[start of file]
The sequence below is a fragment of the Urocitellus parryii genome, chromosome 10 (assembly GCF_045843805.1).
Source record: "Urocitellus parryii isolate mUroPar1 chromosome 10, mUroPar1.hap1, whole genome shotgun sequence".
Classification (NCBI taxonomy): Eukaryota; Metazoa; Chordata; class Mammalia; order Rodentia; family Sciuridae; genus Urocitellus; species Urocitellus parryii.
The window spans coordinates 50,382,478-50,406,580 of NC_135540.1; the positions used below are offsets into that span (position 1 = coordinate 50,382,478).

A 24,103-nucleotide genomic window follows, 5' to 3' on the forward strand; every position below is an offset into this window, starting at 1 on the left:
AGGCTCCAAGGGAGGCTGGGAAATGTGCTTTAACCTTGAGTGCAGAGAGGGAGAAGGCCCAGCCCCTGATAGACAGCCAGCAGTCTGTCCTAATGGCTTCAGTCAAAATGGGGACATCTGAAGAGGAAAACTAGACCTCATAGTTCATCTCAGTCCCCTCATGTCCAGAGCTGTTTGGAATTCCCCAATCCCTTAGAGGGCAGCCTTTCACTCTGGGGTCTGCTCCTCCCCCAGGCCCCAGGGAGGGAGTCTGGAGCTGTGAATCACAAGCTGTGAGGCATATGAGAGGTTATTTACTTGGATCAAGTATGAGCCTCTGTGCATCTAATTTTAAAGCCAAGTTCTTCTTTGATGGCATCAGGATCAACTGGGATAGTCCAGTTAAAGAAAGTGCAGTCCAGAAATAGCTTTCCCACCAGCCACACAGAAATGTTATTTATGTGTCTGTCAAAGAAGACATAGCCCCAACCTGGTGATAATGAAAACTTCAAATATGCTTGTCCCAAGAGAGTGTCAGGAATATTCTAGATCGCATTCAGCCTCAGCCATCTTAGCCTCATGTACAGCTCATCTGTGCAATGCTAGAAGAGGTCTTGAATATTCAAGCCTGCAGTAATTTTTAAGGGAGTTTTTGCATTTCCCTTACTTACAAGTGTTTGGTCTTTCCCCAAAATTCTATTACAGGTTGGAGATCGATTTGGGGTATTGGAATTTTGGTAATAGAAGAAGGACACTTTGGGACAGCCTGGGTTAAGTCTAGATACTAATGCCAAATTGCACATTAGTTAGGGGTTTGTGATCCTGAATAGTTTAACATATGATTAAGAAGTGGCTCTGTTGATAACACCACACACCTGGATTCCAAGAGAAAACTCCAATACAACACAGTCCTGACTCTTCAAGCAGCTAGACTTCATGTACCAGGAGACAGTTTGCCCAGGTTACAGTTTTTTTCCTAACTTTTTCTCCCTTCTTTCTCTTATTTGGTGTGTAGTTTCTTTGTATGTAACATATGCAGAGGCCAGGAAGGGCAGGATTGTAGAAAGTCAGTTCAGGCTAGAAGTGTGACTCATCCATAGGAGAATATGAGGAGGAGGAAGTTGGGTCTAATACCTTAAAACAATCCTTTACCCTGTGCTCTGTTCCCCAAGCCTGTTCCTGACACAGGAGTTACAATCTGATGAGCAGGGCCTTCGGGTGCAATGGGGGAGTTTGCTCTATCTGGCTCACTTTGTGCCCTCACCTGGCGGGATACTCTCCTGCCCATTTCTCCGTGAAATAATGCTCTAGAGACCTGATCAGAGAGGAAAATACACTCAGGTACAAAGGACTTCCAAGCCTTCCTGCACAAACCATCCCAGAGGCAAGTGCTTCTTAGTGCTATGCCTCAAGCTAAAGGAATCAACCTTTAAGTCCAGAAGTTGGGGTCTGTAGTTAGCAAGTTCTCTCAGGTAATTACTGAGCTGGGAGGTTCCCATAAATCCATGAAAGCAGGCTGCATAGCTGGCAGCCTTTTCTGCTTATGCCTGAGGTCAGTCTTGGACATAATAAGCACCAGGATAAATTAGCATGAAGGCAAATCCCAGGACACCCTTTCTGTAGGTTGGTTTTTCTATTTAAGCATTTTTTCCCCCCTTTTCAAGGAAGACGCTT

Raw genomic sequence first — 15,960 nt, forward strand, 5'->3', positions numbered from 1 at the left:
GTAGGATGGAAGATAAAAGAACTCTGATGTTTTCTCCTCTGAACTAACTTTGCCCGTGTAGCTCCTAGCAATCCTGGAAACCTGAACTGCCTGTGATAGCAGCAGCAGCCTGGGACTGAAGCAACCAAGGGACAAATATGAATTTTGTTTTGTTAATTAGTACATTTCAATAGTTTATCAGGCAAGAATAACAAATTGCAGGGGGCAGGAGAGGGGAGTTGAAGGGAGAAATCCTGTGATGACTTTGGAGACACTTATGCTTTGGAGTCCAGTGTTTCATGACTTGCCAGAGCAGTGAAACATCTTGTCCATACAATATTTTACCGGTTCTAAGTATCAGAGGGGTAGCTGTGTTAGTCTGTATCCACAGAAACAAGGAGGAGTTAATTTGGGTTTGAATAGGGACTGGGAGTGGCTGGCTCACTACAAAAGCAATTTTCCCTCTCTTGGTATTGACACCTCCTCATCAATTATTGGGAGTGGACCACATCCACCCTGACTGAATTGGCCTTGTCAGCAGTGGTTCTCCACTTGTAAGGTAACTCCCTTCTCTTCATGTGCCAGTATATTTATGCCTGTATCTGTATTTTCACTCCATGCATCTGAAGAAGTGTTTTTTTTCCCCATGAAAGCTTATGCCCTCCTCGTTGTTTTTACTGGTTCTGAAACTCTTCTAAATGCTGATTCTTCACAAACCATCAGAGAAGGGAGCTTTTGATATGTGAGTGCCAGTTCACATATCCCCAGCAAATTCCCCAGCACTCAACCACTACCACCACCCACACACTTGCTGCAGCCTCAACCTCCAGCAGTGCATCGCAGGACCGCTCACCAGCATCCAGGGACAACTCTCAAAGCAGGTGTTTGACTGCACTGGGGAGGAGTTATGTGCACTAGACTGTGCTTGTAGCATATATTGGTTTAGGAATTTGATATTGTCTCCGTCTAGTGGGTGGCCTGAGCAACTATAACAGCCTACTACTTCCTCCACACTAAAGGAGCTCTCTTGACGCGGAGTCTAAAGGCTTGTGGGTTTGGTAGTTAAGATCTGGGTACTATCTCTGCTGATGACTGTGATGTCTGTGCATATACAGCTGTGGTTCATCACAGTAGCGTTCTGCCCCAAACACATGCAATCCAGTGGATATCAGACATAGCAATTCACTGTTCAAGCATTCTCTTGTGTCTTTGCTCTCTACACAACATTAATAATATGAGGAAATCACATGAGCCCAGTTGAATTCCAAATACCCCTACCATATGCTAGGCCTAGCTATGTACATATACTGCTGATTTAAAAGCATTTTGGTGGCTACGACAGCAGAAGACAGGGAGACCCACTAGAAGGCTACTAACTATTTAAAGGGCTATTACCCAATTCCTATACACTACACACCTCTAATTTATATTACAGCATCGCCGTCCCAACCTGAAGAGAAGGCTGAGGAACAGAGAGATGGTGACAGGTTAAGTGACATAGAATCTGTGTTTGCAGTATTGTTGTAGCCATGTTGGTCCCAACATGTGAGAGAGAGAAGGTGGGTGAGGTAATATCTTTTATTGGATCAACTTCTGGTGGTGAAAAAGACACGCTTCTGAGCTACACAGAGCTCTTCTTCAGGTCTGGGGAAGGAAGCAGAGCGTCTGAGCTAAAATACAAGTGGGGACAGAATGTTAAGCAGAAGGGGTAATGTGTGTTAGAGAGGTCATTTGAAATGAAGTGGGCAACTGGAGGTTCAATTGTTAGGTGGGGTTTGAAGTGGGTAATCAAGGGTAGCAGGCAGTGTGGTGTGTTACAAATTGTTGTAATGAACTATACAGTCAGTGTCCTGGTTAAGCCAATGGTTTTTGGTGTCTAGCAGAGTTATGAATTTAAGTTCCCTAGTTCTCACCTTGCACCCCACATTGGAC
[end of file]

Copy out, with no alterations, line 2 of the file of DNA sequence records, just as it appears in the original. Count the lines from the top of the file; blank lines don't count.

Source record: "Urocitellus parryii isolate mUroPar1 chromosome 10, mUroPar1.hap1, whole genome shotgun sequence".